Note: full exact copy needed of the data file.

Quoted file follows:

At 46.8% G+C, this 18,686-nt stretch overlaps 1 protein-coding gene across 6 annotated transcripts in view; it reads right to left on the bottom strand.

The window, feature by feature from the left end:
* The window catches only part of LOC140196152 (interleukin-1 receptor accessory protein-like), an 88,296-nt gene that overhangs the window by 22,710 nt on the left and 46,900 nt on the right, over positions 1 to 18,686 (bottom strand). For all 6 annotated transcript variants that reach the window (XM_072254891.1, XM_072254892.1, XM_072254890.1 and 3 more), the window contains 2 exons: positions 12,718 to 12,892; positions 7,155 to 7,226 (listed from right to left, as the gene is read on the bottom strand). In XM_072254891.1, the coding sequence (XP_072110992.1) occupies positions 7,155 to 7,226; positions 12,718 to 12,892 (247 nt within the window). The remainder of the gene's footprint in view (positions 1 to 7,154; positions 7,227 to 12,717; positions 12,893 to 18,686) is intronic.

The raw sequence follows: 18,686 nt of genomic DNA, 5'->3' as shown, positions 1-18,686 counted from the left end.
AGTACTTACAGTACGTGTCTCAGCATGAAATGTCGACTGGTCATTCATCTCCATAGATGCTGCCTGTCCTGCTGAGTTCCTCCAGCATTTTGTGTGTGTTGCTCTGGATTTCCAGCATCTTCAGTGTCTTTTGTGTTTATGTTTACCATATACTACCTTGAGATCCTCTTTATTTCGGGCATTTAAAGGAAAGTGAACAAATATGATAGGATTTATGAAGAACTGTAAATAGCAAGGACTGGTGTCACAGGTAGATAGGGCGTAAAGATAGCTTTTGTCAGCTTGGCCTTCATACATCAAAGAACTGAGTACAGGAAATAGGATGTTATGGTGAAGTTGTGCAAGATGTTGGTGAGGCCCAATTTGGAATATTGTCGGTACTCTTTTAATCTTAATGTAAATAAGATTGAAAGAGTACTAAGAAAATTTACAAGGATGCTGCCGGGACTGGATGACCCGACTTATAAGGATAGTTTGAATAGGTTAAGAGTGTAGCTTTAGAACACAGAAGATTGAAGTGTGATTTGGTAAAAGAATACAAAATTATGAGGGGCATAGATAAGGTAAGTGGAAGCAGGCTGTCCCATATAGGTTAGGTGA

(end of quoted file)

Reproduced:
At 46.8% G+C, this 18,686-nt stretch overlaps 1 protein-coding gene across 6 annotated transcripts in view; it reads right to left on the bottom strand.

The window, feature by feature from the left end:
* The window catches only part of LOC140196152 (interleukin-1 receptor accessory protein-like), an 88,296-nt gene that overhangs the window by 22,710 nt on the left and 46,900 nt on the right, over positions 1 to 18,686 (bottom strand). For all 6 annotated transcript variants that reach the window (XM_072254891.1, XM_072254892.1, XM_072254890.1 and 3 more), the window contains 2 exons: positions 12,718 to 12,892; positions 7,155 to 7,226 (listed from right to left, as the gene is read on the bottom strand). In XM_072254891.1, the coding sequence (XP_072110992.1) occupies positions 7,155 to 7,226; positions 12,718 to 12,892 (247 nt within the window). The remainder of the gene's footprint in view (positions 1 to 7,154; positions 7,227 to 12,717; positions 12,893 to 18,686) is intronic.

The raw sequence follows: 18,686 nt of genomic DNA, 5'->3' as shown, positions 1-18,686 counted from the left end.
AGTACTTACAGTACGTGTCTCAGCATGAAATGTCGACTGGTCATTCATCTCCATAGATGCTGCCTGTCCTGCTGAGTTCCTCCAGCATTTTGTGTGTGTTGCTCTGGATTTCCAGCATCTTCAGTGTCTTTTGTGTTTATGTTTACCATATACTACCTTGAGATCCTCTTTATTTCGGGCATTTAAAGGAAAGTGAACAAATATGATAGGATTTATGAAGAACTGTAAATAGCAAGGACTGGTGTCACAGGTAGATAGGGCGTAAAGATAGCTTTTGTCAGCTTGGCCTTCATACATCAAAGAACTGAGTACAGGAAATAGGATGTTATGGTGAAGTTGTGCAAGATGTTGGTGAGGCCCAATTTGGAATATTGTCGGTACTCTTTTAATCTTAATGTAAATAAGATTGAAAGAGTACTAAGAAAATTTACAAGGATGCTGCCGGGACTGGATGACCCGACTTATAAGGATAGTTTGAATAGGTTAAGAGTGTAGCTTTAGAACACAGAAGATTGAAGTGTGATTTGGTAAAAGAATACAAAATTATGAGGGGCATAGATAAGGTAAGTGGAAGCAGGCTGTCCCATATAGGTTAGGTGA